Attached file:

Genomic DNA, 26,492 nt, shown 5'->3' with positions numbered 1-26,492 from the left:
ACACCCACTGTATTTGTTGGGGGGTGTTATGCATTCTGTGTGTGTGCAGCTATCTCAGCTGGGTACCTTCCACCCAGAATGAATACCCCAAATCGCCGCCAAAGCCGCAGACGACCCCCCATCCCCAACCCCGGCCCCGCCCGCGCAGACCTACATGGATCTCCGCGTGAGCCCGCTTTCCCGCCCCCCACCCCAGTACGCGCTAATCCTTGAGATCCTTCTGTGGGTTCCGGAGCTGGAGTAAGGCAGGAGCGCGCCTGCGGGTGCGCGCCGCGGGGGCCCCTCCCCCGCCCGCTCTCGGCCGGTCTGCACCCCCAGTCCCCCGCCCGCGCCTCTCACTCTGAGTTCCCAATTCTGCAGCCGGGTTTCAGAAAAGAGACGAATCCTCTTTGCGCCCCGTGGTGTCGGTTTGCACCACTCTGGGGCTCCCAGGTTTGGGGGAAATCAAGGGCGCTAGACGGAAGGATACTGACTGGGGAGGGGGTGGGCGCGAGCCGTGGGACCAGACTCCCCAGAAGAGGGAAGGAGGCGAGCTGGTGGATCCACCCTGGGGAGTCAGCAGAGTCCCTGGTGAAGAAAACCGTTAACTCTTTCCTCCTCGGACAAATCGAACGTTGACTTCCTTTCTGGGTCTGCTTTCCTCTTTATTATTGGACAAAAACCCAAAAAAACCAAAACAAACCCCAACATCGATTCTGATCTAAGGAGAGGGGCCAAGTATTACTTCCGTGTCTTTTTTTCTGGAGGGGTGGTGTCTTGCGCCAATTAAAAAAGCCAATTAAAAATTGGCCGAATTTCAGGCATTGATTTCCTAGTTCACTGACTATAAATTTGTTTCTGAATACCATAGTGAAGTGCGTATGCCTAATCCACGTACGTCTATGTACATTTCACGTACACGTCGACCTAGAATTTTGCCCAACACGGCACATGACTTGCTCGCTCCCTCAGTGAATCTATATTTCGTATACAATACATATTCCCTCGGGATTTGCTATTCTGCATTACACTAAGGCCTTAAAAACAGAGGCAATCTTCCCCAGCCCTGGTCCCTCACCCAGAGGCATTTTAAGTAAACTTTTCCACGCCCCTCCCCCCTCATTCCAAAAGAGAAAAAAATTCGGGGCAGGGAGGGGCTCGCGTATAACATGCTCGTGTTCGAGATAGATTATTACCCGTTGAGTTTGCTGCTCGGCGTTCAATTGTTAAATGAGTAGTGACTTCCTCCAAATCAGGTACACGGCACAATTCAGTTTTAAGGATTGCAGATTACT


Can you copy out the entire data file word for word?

Genomic DNA, 26,492 nt, shown 5'->3' with positions numbered 1-26,492 from the left:
ACACCCACTGTATTTGTTGGGGGGTGTTATGCATTCTGTGTGTGTGCAGCTATCTCAGCTGGGTACCTTCCACCCAGAATGAATACCCCAAATCGCCGCCAAAGCCGCAGACGACCCCCCATCCCCAACCCCGGCCCCGCCCGCGCAGACCTACATGGATCTCCGCGTGAGCCCGCTTTCCCGCCCCCCACCCCAGTACGCGCTAATCCTTGAGATCCTTCTGTGGGTTCCGGAGCTGGAGTAAGGCAGGAGCGCGCCTGCGGGTGCGCGCCGCGGGGGCCCCTCCCCCGCCCGCTCTCGGCCGGTCTGCACCCCCAGTCCCCCGCCCGCGCCTCTCACTCTGAGTTCCCAATTCTGCAGCCGGGTTTCAGAAAAGAGACGAATCCTCTTTGCGCCCCGTGGTGTCGGTTTGCACCACTCTGGGGCTCCCAGGTTTGGGGGAAATCAAGGGCGCTAGACGGAAGGATACTGACTGGGGAGGGGGTGGGCGCGAGCCGTGGGACCAGACTCCCCAGAAGAGGGAAGGAGGCGAGCTGGTGGATCCACCCTGGGGAGTCAGCAGAGTCCCTGGTGAAGAAAACCGTTAACTCTTTCCTCCTCGGACAAATCGAACGTTGACTTCCTTTCTGGGTCTGCTTTCCTCTTTATTATTGGACAAAAACCCAAAAAAACCAAAACAAACCCCAACATCGATTCTGATCTAAGGAGAGGGGCCAAGTATTACTTCCGTGTCTTTTTTTCTGGAGGGGTGGTGTCTTGCGCCAATTAAAAAAGCCAATTAAAAATTGGCCGAATTTCAGGCATTGATTTCCTAGTTCACTGACTATAAATTTGTTTCTGAATACCATAGTGAAGTGCGTATGCCTAATCCACGTACGTCTATGTACATTTCACGTACACGTCGACCTAGAATTTTGCCCAACACGGCACATGACTTGCTCGCTCCCTCAGTGAATCTATATTTCGTATACAATACATATTCCCTCGGGATTTGCTATTCTGCATTACACTAAGGCCTTAAAAACAGAGGCAATCTTCCCCAGCCCTGGTCCCTCACCCAGAGGCATTTTAAGTAAACTTTTCCACGCCCCTCCCCCCTCATTCCAAAAGAGAAAAAAATTCGGGGCAGGGAGGGGCTCGCGTATAACATGCTCGTGTTCGAGATAGATTATTACCCGTTGAGTTTGCTGCTCGGCGTTCAATTGTTAAATGAGTAGTGACTTCCTCCAAATCAGGTACACGGCACAATTCAGTTTTAAGGATTGCAGATTACT